Late afternoon fishing delight
  |  First Published: June 2013

I really love this time of year, the temperature is not too hot and the afternoon northeast sea breeze is nowhere near as strong as in summer. This makes late afternoon sessions so much more enjoyable and fishable. You also get extended periods of good weather that allows us to get out on the water on a more regular basis.

I have been lucky enough to be getting out on the bay a fair bit of late. There is just so much bait out there at the moment, which are sitting in open water as well as along the drop-offs around the islands.

In saying that, when you are going out chasing snapper around the islands don't expect that you are going to go out there and find a heap of bait at the first place you stop. Even though there is a lot of bait out there, they are not spread out but congregated in huge numbers in specific areas.

I had a trip recently where this happened. We fished Peel Island for a few hours with only one or two small fish coming on board. There was bait showing on the sounder but only small patches, so we decided to go for a sound around over to a new area. When you are out there you need to think like a fish, look at what the tide is doing and where you think the fish would be hanging out. There was an outgoing tide and all the bait was being pushed on the top of the reef as it was draining. As soon as we got there the sounder lit up with an amazing amount of bait and before I could even get the electric motor in the water my mate was on.

Now it wasn't as easy as it sounded because after that we had thought that they had shut down a little. So I tried throwing a hardbody around to see if that would induce a bite, it didn't. So I went back to plastics.

Looking at the sounder all we could see was a consistent line of bait about 2m thick. Unfortunately, working the plastics through them at that depth was not working so we tried letting the jighead sink through the bait and touch the bottom. As soon as we did this, our plastics were getting belted. The snapper were obviously sitting down under the bait school and picking up bait off the bottom of the school.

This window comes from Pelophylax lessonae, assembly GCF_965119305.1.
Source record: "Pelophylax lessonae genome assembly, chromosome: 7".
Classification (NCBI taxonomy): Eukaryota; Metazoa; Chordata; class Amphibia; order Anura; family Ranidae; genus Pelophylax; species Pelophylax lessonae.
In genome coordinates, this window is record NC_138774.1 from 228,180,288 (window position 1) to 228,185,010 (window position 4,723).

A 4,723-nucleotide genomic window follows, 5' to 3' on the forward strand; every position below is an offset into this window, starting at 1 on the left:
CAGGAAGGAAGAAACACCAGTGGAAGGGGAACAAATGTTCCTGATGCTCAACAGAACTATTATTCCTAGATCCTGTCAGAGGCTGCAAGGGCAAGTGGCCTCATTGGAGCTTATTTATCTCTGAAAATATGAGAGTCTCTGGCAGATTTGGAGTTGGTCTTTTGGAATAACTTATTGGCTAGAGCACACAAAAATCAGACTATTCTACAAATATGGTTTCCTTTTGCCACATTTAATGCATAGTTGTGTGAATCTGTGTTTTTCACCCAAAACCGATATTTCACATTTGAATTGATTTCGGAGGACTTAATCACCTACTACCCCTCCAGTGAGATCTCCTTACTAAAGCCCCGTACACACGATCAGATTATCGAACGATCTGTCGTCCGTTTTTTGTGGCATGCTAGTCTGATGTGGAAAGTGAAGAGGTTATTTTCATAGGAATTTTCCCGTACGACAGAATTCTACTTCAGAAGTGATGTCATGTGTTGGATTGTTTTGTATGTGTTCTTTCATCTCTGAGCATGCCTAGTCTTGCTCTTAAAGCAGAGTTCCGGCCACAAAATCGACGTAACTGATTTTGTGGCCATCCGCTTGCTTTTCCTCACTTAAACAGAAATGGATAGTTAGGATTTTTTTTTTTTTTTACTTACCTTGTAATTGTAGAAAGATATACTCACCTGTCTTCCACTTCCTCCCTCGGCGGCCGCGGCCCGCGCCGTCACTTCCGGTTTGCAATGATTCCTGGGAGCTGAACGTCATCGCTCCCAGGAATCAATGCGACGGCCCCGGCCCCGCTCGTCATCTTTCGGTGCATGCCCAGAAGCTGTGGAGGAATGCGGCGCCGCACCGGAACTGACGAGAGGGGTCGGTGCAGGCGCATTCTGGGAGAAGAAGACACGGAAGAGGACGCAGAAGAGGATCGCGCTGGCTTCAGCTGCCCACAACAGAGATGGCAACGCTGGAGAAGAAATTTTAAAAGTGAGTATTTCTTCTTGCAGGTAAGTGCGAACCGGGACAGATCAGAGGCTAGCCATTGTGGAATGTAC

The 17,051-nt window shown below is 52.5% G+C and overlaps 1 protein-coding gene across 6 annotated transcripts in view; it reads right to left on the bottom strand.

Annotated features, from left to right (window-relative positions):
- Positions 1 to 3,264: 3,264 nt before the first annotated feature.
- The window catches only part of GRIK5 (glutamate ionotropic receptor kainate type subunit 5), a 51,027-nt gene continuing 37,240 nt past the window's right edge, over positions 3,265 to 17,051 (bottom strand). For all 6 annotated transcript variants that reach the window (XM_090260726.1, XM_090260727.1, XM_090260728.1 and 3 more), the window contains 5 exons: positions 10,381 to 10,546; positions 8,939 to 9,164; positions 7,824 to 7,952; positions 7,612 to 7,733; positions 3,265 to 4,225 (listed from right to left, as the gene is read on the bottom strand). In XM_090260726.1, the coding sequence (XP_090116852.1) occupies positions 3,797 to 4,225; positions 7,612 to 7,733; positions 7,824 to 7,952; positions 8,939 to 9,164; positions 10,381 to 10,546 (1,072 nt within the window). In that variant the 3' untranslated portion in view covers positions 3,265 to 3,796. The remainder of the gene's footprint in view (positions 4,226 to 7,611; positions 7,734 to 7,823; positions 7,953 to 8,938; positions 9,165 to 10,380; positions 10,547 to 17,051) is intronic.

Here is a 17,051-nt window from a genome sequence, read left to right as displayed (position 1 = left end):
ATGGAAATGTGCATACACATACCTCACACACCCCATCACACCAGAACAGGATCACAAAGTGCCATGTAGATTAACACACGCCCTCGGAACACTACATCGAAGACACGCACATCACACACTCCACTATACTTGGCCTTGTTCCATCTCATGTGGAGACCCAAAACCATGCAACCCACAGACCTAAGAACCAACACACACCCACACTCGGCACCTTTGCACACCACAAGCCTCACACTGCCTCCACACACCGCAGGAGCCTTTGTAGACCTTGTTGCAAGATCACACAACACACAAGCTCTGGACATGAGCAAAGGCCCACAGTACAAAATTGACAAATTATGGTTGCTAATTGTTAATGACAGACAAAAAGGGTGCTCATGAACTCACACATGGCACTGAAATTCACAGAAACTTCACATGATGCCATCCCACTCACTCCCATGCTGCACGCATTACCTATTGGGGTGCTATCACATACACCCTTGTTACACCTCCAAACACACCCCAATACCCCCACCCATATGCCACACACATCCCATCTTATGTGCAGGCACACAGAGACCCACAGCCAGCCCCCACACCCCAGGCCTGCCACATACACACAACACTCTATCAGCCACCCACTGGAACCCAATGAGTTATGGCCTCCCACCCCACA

We started off with fish around the 35-40cm range but as the sun dropped and disappeared, the bigger fish around 50cm came on. There was bigger fish there too, with a few bust offs mixed in.

It wasn't just snapper that we were getting under this one bait school. There were just as many Moses perch and grassy sweetlip, with a good chance of encountering a mulloway, tailor and the odd longtail as well. It is very important when you get onto fish like this, and you finish your drift, that you idle out wide and go around the area that you are fishing and do not go straight up over where you have been fishing. If you do this, the fish will stay active for a lot longer.

The deeper reefs around the bay have been producing good fish as well with good snapper and mulloway being caught in the last month. The big problem has been the sharks, with many fish coming up bitten in half. Moving around can help this but it may only give you a short time on a spot before the sharks follow you. Unfortunately you can have days where you just can't get away from them.

Hopefully the pattern of good weather continues and we can all get out amongst some good fish.

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